Former President Donald Trump has opened a clear lead over President Joe Biden in a new Harvard-Harris 2024 poll.
Trump at 46 percent leads Biden’s 41 percent in the survey, with 13 percent who said they were unsure.
Trump also leads Vice President Kamala Harris by even more, with Trump at 48 percent, Harris at 40 percent, and 12 percent undecided.
🇺🇲 2024 Presidential Election Poll:
(R) Trump: 46% (+5)
(D) Biden: 41%
(R) Trump: 48% (+8)
(D) Harris: 40%
(R) DeSantis: 42% (+3)
(D) Biden: 39%
(R) DeSantis: 43% (+3)
(D) Harris: 40%
— InteractivePolls (@IAPolls2022) January 22, 2023
It is also worth noting that Trump is outperforming Florida Gov. Ron DeSantis in both hypothetical contests, against either Biden or Harris. While DeSantis still also leads both, he leads by less in each instance. Against Biden, DeSantis leads by just three percent—with 42 percent to Biden’s 39 percent and 18 percent undecided—and against Harris, DeSantis also only leads by three percent, 43 percent to 40 percent with 17 percent undecided.
In the GOP primary, Trump has a 20-percent lead over DeSantis as well, at 48 percent to DeSantis at 28 percent. No other candidate gets double digits in this survey, with former Vice President Mike Pence coming in at seven percent, Sen. Marco Rubio (R-FL) and former United Nations ambassador Nikki Haley at three percent, and Sens. Ted Cruz (R-TX), Tim Scott (R-SC), and former Secretary of State Mike Pompeo each at one percent, while two percent said someone else and six percent are unsure.
In a head-to-head matchup with DeSantis, Trump still leads by double digits—55 percent to 45 percent. In a head-to-head matchup between Trump and Scott, the senator from South Carolina, Trump leads by 50 points with a 75 percent to 25 percent advantage.
The survey from Harvard University’s Center for American Political Studies (CAPS), The Harris Poll, and HarrisX was taken Jan. 18 to Jan. 19 and polled 2,050 registered voters.
This poll is certainly welcome news for Trump, as it comes after a month plus of him releasing videos of his policy platform, previewing his vision for how he would handle a number of issues should he return to the White House. It also comes just before his first major early state campaign event next weekend in South Carolina, where he will appear with Sen. Lindsey Graham (R-SC) and Gov. Henry McMaster.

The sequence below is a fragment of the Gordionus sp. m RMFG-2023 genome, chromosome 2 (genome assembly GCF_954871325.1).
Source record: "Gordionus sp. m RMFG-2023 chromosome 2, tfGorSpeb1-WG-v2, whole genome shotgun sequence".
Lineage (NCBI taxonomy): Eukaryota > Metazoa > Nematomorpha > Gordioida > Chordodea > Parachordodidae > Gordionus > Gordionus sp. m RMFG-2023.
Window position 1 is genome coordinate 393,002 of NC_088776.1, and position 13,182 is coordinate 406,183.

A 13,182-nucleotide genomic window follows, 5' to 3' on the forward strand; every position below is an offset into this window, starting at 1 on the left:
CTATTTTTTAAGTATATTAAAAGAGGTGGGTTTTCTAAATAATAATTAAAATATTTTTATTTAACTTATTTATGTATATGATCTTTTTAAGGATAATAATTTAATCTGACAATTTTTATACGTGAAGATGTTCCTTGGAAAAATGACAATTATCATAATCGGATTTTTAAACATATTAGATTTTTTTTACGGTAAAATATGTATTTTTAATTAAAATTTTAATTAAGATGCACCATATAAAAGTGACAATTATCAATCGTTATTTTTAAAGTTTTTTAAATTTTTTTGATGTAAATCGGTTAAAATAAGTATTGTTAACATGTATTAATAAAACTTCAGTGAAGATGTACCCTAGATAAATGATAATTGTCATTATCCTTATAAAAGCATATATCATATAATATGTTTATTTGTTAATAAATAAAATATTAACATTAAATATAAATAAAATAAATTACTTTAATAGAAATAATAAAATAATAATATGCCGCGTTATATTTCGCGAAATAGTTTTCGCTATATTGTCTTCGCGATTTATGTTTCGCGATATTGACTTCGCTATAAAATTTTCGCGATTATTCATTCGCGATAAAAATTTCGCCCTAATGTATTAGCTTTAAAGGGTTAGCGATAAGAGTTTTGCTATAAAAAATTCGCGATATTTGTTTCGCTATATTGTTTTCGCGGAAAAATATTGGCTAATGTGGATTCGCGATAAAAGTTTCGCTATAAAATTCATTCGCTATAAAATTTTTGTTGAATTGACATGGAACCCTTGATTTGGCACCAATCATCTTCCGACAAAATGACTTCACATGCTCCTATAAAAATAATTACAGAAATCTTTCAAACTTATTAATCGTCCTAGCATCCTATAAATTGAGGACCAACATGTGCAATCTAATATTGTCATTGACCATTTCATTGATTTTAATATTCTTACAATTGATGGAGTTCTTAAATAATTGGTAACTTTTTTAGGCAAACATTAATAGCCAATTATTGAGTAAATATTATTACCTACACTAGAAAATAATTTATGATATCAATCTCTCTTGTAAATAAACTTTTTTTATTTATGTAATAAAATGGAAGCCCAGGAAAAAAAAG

Interestingly, the number one most supported issue in this survey is protecting Social Security. Trump, in an interview with Breitbart News at his Doral golf course in Miami, pledged to always protect Social Security. He reiterated that promise in a policy video released last week, the latest such video. This position from Trump is something that separates him from many establishment Republicans, including former House Speaker Paul Ryan, among others. Ryan has championed throughout his entire adult life efforts to cut Social Security.
When asked questions on what things Congress should pass this year, 85 percent of survey respondents said they wanted a measure to protect Social Security for the next two decades to pass Congress. Only 15 percent said they did not want such a measure. That is far higher than the support, for instance, for a measure repealing the hiring of 87,000 IRS agents, which while still at majority support, got 59 percent of respondents to back it with 41 percent opposed.
The survey also comes in the wake of a brutal week for Biden as revelations that he hoarded classified documents at his home in Wilmington, Delaware, and a university center at the University of Pennsylvania that is housing thousands of pages of documents from his time as Vice President has rocked his White House. The matter has led to the Department of Justice appointing a special counsel to investigate him and comes just as Republicans are taking control of the U.S. House of Representatives with their new majority, fueling a likely litany of investigations that the GOP has planned.